Over many years I have taken big beautiful trout from that river. But one of the best days I was given the opportunity to catch a fish that was a true monster. Not to far from where this picture was taken the Lackawaxen merges into the Delaware river. There was a small restaurant and a couple of shops the afforded me access to the river. The river here is pretty rough and wading is not the best method of fishing it. So I hopped on the rocks and fished it that way. I selected a Gray Ghost streamer, rumor was that large brown trout would move up from the Delaware and were taken from the area I was fishing. I cast the streamer and within seconds the current pulled it under. My retrieve brought nothing. This same action produced the same results. The thought came into mind of putting on a split shot to bring the streamer down. That idea quickly was thrown out because I had left the shot in the car. So I tried fishing closer to the bank, which was almost all boulders. That proved to be a better idea. The fly moved slower and deeper. After several more casts I took a strong strike, fish on. The fish attempted to get into the middle of the river. Run, dive and repeat. It took me some time to get control and as the fish moved in closer I could see one heck of a brown. The brown lay there calmly and I reached to lift him up. As my hand entered the water that brown ran. Within a heartbeat he was in center river headed south. The fish broke off with the Gray Ghost in its jaw.
That was my only streamer. Looking into the fly box I saw a Lackie Special. I know big browns like meat but they also will take flies that they are familiar with. With the Lackie Special tied on I continued to fish. I caught a couple of smaller rainbows and some rock bass. I cast to a large boulder about a quarter way to center. There was a nice eddy there and the went down and sort of lingered there. I pulled back and all hell broke loose. That fish headed for the nastiest part of the river. Such strong currents I have never fished. In the back of my mind was the picture of a big brown with a Gray Ghost in his lip. That thought was quickly erased when the fish broke water. A foot out of the water and clearly saw a smallmouth bass. My goodness this has to be a dream...I battled that fish for some time and he knew jut where to take me. I was in a bad position because I could not move along the stream. I relied on my skill with rod and a good reel drag. I can't tell you the time it took to get this bass to give up but I was glad it was over. I lifted him up, his dripping wet bronze flanks were tense. I could see the Lackie Special in his mouth along his tongue. I did not have a camera but a patron of the restaurant gave me an applause.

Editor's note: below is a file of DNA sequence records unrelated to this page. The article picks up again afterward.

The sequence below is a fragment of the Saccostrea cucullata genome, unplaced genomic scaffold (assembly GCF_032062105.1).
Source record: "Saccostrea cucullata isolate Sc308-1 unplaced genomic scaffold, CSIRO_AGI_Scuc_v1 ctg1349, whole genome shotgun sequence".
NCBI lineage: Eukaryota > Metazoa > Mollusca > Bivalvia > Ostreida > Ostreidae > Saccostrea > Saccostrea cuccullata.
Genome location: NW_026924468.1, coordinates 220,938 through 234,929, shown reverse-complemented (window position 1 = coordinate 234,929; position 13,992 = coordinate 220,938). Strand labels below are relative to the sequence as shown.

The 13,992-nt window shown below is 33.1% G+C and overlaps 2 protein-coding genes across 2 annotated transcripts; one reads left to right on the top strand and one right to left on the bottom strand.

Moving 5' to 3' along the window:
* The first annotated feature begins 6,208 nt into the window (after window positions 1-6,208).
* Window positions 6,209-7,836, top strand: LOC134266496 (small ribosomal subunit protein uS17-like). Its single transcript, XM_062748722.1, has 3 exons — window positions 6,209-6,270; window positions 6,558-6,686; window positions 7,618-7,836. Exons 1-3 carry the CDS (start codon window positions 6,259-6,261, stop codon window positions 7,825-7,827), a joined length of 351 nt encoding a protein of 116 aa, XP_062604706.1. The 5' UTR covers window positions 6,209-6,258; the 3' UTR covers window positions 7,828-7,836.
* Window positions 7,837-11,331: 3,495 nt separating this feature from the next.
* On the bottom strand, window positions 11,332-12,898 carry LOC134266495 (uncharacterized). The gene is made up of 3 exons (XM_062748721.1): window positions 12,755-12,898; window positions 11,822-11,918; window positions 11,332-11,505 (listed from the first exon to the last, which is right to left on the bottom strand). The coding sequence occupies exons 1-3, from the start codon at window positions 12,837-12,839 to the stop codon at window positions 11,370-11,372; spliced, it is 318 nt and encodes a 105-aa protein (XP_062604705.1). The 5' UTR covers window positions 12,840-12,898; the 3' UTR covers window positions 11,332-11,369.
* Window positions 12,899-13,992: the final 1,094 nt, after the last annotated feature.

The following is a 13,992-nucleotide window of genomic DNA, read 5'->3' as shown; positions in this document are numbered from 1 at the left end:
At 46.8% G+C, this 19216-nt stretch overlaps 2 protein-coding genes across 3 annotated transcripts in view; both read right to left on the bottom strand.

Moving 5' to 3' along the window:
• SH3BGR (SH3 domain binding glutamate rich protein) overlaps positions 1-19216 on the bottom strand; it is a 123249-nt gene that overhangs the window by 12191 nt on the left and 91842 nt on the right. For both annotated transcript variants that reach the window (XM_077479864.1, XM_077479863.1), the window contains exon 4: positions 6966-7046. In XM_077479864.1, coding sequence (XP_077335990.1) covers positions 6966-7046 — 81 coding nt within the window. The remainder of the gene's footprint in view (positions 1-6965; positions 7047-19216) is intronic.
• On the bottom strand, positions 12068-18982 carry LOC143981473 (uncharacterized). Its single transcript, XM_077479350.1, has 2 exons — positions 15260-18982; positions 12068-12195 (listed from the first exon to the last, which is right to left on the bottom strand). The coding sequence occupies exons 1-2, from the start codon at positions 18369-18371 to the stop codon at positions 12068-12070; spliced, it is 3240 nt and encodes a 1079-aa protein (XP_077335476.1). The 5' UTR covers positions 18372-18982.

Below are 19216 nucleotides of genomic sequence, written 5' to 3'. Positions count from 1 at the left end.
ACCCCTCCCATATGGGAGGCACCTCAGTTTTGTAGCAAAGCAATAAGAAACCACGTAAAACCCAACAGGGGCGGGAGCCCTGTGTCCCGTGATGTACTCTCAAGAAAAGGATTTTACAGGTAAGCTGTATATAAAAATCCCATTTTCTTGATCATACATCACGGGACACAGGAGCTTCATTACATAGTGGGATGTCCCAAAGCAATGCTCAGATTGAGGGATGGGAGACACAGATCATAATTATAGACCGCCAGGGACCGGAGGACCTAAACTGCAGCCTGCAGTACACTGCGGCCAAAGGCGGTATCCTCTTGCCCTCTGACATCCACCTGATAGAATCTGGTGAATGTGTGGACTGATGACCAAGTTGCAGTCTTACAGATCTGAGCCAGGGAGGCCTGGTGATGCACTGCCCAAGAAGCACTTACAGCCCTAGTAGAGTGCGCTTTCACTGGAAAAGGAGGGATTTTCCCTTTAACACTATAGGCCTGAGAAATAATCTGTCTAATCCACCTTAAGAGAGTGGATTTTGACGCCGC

My research into this great pattern is on going.
I was so excited to read and see the above posts! You always inspire us to stretch out and try new patterns! This one is no exception! I like how you have changed the length of the fly by simply altering the hook style! The Tiemco 200R is a wonderful hook choice! It's longer length almost throws it into a small streamer genre. Or, a longer bodied wet fly as compared to the patterns you tied back in 2016! Was this your intent? The reason I asked is the high water in the Laxen in your pics! That would indicate streamer! Although, hatches happen just about anytime! Gosh, this is exciting stuff Alan!
I also like being along with you on your journeys via your photographic work! Both posts are laid out perfectly! We are there with you and this is exciting too! I can't wait for you to revisit the former streams and waters this summer as you mentioned above! They look delicious!
Doug in the Den
I am also into pattern research so keep us posted on the continuing research that you will do on the Lackie Special!ReplyDelete
Doug at the time I did the original post I mentioned the fly was an emerger. The hook used was a Mustad C53S hook which is a great hook for these types of flies. The C53S hook was also used in dry fly patterns like reversed parachute flies tied by Roy Christie along with stimulators and hoppers. I loved that hook. I continue to seek where I posted that first report on this wonderful fly.